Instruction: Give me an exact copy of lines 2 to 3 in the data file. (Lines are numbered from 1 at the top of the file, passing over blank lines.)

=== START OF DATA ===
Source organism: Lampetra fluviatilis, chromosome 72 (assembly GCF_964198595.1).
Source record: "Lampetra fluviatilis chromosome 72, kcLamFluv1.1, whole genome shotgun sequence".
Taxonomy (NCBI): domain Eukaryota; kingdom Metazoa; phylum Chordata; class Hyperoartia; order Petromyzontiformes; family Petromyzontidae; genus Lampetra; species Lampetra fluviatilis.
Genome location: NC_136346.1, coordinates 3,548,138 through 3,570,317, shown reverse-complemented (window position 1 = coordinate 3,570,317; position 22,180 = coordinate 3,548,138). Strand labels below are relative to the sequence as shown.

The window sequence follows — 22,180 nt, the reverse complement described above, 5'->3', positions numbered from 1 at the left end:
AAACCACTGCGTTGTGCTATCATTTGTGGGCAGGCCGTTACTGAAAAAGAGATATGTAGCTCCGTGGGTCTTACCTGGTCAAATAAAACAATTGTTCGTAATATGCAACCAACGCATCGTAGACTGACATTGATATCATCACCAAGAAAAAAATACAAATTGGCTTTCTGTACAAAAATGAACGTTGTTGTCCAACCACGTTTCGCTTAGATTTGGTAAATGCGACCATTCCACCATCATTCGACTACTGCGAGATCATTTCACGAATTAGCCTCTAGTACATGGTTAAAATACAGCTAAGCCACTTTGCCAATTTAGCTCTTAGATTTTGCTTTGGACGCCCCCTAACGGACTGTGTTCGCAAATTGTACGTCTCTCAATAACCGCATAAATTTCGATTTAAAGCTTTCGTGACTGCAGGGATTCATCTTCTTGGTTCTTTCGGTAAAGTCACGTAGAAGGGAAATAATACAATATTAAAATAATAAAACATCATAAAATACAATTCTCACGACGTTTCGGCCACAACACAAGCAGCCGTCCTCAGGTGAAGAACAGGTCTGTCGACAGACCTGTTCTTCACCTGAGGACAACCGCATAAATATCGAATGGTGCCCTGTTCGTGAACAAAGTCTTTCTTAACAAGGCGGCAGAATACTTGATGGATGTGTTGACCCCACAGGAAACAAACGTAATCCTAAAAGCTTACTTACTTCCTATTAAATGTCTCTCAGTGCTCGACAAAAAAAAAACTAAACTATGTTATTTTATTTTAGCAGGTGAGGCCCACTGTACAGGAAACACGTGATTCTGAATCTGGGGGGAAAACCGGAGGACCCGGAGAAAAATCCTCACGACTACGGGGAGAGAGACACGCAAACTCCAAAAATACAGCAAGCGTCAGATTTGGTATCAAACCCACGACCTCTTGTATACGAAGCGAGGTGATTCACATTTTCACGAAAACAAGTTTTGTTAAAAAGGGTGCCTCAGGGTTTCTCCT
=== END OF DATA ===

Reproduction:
Source record: "Lampetra fluviatilis chromosome 72, kcLamFluv1.1, whole genome shotgun sequence".
Taxonomy (NCBI): domain Eukaryota; kingdom Metazoa; phylum Chordata; class Hyperoartia; order Petromyzontiformes; family Petromyzontidae; genus Lampetra; species Lampetra fluviatilis.